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In red, the original seq (GAII, 2008) in blue, the reseq doing a new library of the same sample (HiSeq, 2011). In grey, the input (HiSeq, 2011).

http://dl.dropbox.com/u/14906265/plot.pdf
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Old 04-18-2012, 08:41 PM   #6
frozenlyse
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It looks to me that your ChIP enrichment worked a lot better in your HiSeq sample - the signal to noise is a lot better.
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Old 04-19-2012, 03:52 AM   #7
mudshark
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a) the number of mapped reads and the read length was the same?

b) did you check on individual promoter instances? in your plot you look at a mean that is quite likely picking up some outliers. maybe your sequencing depth is not enough and the resulting noise is the reason for the differences. can you actually plot the mean or the confidence interval in addition to the mean? that should give you some indication.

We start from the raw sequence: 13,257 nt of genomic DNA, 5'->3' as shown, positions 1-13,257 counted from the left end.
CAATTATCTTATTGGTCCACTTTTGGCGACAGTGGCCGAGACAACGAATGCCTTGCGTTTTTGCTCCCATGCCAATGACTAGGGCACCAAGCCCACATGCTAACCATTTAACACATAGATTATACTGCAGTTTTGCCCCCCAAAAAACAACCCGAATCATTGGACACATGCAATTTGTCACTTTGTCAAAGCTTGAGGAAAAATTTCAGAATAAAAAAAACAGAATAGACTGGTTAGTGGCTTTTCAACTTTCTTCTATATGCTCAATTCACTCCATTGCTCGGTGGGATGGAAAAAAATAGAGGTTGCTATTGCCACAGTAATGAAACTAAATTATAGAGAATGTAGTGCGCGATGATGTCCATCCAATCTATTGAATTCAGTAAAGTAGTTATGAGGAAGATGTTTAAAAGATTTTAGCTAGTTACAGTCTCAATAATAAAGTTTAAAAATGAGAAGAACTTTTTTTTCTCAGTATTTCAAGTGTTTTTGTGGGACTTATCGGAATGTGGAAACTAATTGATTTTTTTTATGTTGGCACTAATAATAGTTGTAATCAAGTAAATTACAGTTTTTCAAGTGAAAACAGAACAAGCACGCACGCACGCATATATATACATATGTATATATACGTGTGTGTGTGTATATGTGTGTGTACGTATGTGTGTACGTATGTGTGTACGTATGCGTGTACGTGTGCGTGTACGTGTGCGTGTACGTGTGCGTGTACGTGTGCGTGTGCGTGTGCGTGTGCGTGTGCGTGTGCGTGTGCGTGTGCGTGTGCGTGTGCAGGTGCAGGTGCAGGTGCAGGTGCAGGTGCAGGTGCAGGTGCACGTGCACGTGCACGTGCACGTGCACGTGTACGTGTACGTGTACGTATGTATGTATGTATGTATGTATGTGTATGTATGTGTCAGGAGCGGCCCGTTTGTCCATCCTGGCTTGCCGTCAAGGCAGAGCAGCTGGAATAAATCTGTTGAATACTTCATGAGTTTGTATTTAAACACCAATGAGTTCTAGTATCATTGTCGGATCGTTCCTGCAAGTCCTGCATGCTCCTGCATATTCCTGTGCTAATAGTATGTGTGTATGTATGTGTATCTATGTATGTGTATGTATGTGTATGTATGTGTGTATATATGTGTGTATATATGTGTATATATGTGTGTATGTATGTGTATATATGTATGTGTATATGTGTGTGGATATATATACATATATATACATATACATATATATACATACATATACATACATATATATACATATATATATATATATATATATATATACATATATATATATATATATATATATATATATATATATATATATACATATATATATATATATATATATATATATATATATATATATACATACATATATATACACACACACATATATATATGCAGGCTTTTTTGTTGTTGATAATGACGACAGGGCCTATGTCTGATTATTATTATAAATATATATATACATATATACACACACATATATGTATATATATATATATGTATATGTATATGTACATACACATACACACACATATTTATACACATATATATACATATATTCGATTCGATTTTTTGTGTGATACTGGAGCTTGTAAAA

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Old 04-19-2012, 06:21 AM   #8
neurongs
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As you know, I am doing TSS plots of identical chip samples (biological replicates) performed against a histone modif. I sequenced first in 2008 with GAII technology and then I resequenced the same samples (but did new libraries) with HiSeq2000 technology. What I observed is that there was a drop of the signal around TSS boundary only in GAII-derived datasets.
Now, I have performed an independent analysis at CpG islands and found that there is a drop in the signal in the GAII datasets and not at the HiSeq machine. I think that the drop may be well explained by an increase in the sequence quality over time and that CG rich fragments were excluded by the restrictions imposed to the mapping algoritm (BWA)… HTH to other ngs members.

http://dl.dropbox.com/u/14906265/TSS...6CpGisland.jpg